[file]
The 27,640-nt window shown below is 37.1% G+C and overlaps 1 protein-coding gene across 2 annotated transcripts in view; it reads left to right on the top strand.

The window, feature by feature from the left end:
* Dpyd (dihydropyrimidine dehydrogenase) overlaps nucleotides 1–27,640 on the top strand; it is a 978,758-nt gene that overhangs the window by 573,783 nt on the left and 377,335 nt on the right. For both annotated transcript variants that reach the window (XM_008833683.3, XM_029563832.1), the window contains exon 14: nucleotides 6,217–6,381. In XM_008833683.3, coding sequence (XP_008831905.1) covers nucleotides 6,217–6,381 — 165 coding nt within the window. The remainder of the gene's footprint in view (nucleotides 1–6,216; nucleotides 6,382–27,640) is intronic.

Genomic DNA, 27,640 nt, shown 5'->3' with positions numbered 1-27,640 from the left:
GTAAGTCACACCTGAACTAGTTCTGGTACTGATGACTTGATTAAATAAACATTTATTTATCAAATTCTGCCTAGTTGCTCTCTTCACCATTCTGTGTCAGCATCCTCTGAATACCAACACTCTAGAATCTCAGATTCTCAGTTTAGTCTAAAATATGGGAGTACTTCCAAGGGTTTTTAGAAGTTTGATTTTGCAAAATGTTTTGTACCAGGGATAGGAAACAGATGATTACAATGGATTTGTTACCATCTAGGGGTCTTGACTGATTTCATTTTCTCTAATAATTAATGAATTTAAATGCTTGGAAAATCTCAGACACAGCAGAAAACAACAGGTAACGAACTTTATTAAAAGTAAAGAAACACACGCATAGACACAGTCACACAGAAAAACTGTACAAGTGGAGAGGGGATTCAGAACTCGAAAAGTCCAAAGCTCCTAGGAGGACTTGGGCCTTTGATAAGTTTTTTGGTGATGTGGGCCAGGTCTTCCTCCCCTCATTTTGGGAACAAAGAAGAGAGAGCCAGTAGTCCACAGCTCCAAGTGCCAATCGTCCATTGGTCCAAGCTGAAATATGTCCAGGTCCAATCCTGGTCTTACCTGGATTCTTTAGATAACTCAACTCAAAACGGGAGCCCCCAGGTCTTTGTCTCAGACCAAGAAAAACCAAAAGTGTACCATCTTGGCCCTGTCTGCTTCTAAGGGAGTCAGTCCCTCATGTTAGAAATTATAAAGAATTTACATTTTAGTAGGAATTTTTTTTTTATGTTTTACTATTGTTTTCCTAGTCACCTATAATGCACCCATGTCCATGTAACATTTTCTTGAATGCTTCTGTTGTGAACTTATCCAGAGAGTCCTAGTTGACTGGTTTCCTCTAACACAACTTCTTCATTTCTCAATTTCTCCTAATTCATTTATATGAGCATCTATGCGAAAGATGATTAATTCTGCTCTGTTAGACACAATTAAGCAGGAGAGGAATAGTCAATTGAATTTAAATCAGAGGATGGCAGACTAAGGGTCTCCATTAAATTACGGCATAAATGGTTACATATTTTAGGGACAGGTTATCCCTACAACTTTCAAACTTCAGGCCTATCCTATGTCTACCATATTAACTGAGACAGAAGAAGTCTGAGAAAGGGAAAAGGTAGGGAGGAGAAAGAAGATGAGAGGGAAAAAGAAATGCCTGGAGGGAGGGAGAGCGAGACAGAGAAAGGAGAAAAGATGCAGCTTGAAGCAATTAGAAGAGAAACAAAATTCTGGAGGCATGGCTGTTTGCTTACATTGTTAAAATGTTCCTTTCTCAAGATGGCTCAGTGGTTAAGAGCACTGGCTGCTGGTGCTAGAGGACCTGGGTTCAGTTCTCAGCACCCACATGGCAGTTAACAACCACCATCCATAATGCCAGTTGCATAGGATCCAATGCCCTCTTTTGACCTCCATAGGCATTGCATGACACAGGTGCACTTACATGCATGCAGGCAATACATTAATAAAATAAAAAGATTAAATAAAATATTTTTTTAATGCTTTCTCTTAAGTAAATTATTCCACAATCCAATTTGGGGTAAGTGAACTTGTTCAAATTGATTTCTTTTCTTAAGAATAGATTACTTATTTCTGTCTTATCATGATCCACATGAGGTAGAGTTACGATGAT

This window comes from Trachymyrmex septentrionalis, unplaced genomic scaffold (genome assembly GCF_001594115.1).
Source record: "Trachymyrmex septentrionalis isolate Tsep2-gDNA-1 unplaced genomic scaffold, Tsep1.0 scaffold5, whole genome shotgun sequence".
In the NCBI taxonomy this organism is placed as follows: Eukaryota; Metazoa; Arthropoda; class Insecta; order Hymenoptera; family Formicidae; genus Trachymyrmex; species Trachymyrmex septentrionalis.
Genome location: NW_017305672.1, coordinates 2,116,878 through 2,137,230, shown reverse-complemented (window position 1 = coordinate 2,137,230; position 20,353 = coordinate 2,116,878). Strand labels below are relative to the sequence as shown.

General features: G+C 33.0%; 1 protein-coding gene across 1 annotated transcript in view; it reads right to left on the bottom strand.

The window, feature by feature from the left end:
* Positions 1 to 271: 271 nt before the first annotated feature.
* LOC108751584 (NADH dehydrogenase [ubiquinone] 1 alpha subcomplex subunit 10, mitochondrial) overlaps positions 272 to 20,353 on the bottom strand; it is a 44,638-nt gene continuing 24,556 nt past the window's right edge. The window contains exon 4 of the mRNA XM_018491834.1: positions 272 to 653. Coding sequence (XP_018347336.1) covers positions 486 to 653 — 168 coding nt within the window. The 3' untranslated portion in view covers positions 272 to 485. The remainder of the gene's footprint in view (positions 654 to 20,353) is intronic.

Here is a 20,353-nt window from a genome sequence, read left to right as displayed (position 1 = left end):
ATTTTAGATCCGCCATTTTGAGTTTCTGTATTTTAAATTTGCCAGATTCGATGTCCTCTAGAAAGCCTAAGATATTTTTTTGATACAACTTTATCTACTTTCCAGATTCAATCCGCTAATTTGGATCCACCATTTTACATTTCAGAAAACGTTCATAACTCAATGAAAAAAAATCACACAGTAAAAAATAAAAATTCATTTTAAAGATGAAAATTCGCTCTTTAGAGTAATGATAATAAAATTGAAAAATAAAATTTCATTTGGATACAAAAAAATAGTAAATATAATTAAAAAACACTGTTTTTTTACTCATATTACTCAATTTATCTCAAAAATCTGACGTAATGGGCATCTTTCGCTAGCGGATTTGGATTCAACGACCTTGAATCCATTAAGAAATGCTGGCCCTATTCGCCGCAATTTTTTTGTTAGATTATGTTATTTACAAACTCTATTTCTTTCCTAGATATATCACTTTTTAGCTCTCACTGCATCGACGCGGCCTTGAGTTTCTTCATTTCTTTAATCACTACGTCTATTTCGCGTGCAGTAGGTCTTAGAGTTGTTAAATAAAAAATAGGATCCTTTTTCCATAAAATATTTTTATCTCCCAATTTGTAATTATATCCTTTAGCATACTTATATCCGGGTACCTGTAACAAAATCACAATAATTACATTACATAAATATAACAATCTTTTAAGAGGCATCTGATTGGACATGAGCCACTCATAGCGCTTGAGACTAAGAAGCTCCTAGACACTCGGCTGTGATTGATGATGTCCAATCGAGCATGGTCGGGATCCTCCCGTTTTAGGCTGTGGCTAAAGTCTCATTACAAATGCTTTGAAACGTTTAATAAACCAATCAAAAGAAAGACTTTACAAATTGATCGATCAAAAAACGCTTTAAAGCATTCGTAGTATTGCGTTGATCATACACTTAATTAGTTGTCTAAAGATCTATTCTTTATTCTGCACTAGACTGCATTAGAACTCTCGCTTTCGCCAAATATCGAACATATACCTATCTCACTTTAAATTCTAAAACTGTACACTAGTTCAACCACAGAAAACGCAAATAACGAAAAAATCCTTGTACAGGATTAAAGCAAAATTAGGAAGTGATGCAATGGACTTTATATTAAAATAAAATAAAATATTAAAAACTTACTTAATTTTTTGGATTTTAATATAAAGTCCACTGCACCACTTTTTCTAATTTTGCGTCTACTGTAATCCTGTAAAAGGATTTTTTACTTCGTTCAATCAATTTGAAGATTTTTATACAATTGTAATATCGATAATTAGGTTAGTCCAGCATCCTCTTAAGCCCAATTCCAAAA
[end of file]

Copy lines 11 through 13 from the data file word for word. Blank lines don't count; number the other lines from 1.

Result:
The window, feature by feature from the left end:
* Positions 1 to 271: 271 nt before the first annotated feature.
* LOC108751584 (NADH dehydrogenase [ubiquinone] 1 alpha subcomplex subunit 10, mitochondrial) overlaps positions 272 to 20,353 on the bottom strand; it is a 44,638-nt gene continuing 24,556 nt past the window's right edge. The window contains exon 4 of the mRNA XM_018491834.1: positions 272 to 653. Coding sequence (XP_018347336.1) covers positions 486 to 653 — 168 coding nt within the window. The 3' untranslated portion in view covers positions 272 to 485. The remainder of the gene's footprint in view (positions 654 to 20,353) is intronic.